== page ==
Do Hong Kongers dream of electric ferries? Cleaning up Hong Kong waters

Stepping out of its role as teller of historic stories the Hong Kong Maritime Museum is rolling out its second forum on the environmental challenges faced in Hong Kong waters today. Trends in Shipping/Design: Environmental Technology will be held on 10 June at the Special Events and Exhibition Gallery.

Chaired by the museum’s director Richard Wesley and Alan Loynd of the Nautical Institute, the forum will present some of the substantive efforts being made in Hong Kong to show greater awareness of the importance of protecting our seas.

Global shipping companies say no to shark fin

Most of the major liner companies, including Hong Kong’s Orient Overseas Container Line, have voluntarily pledged to cease transporting shark-fin in face of a global collapse in shark numbers. But clearly there is more to be done.

According to Tracy Tsang, senior programme officer, Shark, WWF-Hong Kong, who will be speaking at the forum, the territory remains the most important global shark fin trading hub, accounting for some 50% of the trade annually. In 2016, 90% of shark fin by volume were imported into Hong Kong by sea.

Clearly traders are misrepresenting their cargoes. Ms Tsang will no doubt reveal how the WWF and others will be stepping up their game to abolish a cruel and unnecessary trade that so adversely impacts oceanic ecosystems.

Innovation in emissions technology

Much of the blame for the pollution that hangs over Hong Kong’s harbour has been placed on shipping. It is not a fair assessment. Levels of ship-borne pollution have fallen off considerably since the voluntary commitment to the use of 0.5% sulphur diesel in 2011, which was subsequently mandated in 2015. But more can be done both voluntarily or compulsorily. Innovation in Emissions Technology will be the subject of Dr Lee-Hung Lai’s address.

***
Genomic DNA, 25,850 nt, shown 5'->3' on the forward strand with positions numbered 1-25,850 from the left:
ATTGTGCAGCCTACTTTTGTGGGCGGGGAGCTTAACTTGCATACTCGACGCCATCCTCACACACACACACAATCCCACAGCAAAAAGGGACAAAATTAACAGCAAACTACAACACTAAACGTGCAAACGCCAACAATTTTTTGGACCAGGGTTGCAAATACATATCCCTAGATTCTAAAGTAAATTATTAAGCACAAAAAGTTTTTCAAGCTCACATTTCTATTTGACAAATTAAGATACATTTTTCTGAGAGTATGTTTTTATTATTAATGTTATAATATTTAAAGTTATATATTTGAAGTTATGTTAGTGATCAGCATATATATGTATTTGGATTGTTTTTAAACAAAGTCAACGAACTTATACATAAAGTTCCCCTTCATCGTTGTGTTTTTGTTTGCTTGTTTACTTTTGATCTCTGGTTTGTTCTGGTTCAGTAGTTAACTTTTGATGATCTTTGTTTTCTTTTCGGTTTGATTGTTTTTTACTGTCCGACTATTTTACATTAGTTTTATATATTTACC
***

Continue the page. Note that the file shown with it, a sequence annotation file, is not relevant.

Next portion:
Environmental challenges, shipping solutions

On a similar theme Captain Aalok Sharma, QHSE manager at Anglo Eastern Ship Management will be examining the many environmental challenges that still face the industry, not least the unstinting flow of new regulations that will cost the industry billions of dollars to comply with. The most imminent of these is the Ballast Water Management Convention that comes into force in September this year, which some estimate will cost the industry US$60bn. A sulphur fuel cap of 0.5%, another extraordinarily expensive item, will swiftly follow the BWMC as the refined fuel costs almost double that of regular ship’s fuel.

Eco-friendly ship design

Martin Cresswell, technical director at the Hong Kong Shipowners Association, will introduce the key concepts involved in eco-friendly ship design, outlining the various hurdles such as hull friction and engine energy limitations, followed by a discussion of how ships can be designed to push the limits of the design.

Star ferry electric ferry

The last item is one close to every Hong Kongers’ heart: The Star Ferry. In his talk, Samson Leung, operations manager at Star Ferry, will discuss the hybrid World Star Ferry and outline the potential of the technology to transform the way in which one of Hong Kong’s major public transportation operators contributes to the city’s green ambitions.


Forum 2: Trends in Shipping/Design: Environmental Technology

Date: 10 June 2017

Time: 16.00 – 18.30

Venue: Special Events and Exhibition Gallery, Hong Kong Maritime Museum




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